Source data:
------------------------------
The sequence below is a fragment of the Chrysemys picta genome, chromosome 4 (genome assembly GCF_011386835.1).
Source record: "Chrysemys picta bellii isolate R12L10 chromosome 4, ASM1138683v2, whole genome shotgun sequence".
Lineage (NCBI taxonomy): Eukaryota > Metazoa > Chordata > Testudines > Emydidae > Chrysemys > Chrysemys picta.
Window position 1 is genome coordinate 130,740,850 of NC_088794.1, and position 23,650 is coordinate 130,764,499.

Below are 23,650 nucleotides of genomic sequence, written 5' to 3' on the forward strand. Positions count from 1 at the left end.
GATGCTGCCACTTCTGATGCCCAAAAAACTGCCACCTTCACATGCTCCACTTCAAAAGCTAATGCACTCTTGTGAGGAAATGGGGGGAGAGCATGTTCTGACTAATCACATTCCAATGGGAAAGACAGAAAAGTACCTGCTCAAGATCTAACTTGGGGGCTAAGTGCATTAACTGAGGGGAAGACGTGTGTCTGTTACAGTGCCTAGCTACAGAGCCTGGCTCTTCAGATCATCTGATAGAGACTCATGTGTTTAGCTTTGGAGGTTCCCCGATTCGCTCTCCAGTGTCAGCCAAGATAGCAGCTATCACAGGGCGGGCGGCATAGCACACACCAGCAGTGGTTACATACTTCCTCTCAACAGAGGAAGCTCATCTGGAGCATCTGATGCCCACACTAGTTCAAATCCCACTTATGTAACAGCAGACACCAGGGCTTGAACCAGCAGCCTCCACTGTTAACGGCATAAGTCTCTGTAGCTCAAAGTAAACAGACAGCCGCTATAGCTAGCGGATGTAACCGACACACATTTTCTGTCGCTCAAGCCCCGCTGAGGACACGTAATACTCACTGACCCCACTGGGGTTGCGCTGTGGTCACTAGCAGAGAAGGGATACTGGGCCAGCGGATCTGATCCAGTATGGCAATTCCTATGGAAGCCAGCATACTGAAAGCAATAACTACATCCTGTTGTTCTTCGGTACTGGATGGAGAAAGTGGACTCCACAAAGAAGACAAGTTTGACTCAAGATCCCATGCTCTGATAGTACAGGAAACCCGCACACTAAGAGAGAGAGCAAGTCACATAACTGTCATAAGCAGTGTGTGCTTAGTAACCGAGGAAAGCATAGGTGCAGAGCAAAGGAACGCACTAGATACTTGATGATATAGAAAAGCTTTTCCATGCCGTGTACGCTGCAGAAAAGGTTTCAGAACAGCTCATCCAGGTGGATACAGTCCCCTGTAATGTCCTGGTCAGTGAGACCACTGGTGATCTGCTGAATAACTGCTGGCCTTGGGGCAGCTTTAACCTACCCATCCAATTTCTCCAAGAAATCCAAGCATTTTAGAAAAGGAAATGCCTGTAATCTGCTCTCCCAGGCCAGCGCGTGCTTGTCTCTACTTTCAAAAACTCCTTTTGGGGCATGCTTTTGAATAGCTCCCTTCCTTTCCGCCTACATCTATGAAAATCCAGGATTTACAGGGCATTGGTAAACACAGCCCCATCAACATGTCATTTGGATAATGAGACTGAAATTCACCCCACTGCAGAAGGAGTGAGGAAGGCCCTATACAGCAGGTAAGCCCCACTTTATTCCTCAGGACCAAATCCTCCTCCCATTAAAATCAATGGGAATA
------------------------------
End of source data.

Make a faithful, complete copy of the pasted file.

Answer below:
The sequence below is a fragment of the Chrysemys picta genome, chromosome 4 (genome assembly GCF_011386835.1).
Source record: "Chrysemys picta bellii isolate R12L10 chromosome 4, ASM1138683v2, whole genome shotgun sequence".
Lineage (NCBI taxonomy): Eukaryota > Metazoa > Chordata > Testudines > Emydidae > Chrysemys > Chrysemys picta.
Window position 1 is genome coordinate 130,740,850 of NC_088794.1, and position 23,650 is coordinate 130,764,499.

Below are 23,650 nucleotides of genomic sequence, written 5' to 3' on the forward strand. Positions count from 1 at the left end.
GATGCTGCCACTTCTGATGCCCAAAAAACTGCCACCTTCACATGCTCCACTTCAAAAGCTAATGCACTCTTGTGAGGAAATGGGGGGAGAGCATGTTCTGACTAATCACATTCCAATGGGAAAGACAGAAAAGTACCTGCTCAAGATCTAACTTGGGGGCTAAGTGCATTAACTGAGGGGAAGACGTGTGTCTGTTACAGTGCCTAGCTACAGAGCCTGGCTCTTCAGATCATCTGATAGAGACTCATGTGTTTAGCTTTGGAGGTTCCCCGATTCGCTCTCCAGTGTCAGCCAAGATAGCAGCTATCACAGGGCGGGCGGCATAGCACACACCAGCAGTGGTTACATACTTCCTCTCAACAGAGGAAGCTCATCTGGAGCATCTGATGCCCACACTAGTTCAAATCCCACTTATGTAACAGCAGACACCAGGGCTTGAACCAGCAGCCTCCACTGTTAACGGCATAAGTCTCTGTAGCTCAAAGTAAACAGACAGCCGCTATAGCTAGCGGATGTAACCGACACACATTTTCTGTCGCTCAAGCCCCGCTGAGGACACGTAATACTCACTGACCCCACTGGGGTTGCGCTGTGGTCACTAGCAGAGAAGGGATACTGGGCCAGCGGATCTGATCCAGTATGGCAATTCCTATGGAAGCCAGCATACTGAAAGCAATAACTACATCCTGTTGTTCTTCGGTACTGGATGGAGAAAGTGGACTCCACAAAGAAGACAAGTTTGACTCAAGATCCCATGCTCTGATAGTACAGGAAACCCGCACACTAAGAGAGAGAGCAAGTCACATAACTGTCATAAGCAGTGTGTGCTTAGTAACCGAGGAAAGCATAGGTGCAGAGCAAAGGAACGCACTAGATACTTGATGATATAGAAAAGCTTTTCCATGCCGTGTACGCTGCAGAAAAGGTTTCAGAACAGCTCATCCAGGTGGATACAGTCCCCTGTAATGTCCTGGTCAGTGAGACCACTGGTGATCTGCTGAATAACTGCTGGCCTTGGGGCAGCTTTAACCTACCCATCCAATTTCTCCAAGAAATCCAAGCATTTTAGAAAAGGAAATGCCTGTAATCTGCTCTCCCAGGCCAGCGCGTGCTTGTCTCTACTTTCAAAAACTCCTTTTGGGGCATGCTTTTGAATAGCTCCCTTCCTTTCCGCCTACATCTATGAAAATCCAGGATTTACAGGGCATTGGTAAACACAGCCCCATCAACATGTCATTTGGATAATGAGACTGAAATTCACCCCACTGCAGAAGGAGTGAGGAAGGCCCTATACAGCAGGTAAGCCCCACTTTATTCCTCAGGACCAAATCCTCCTCCCATTAAAATCAATGGGAATA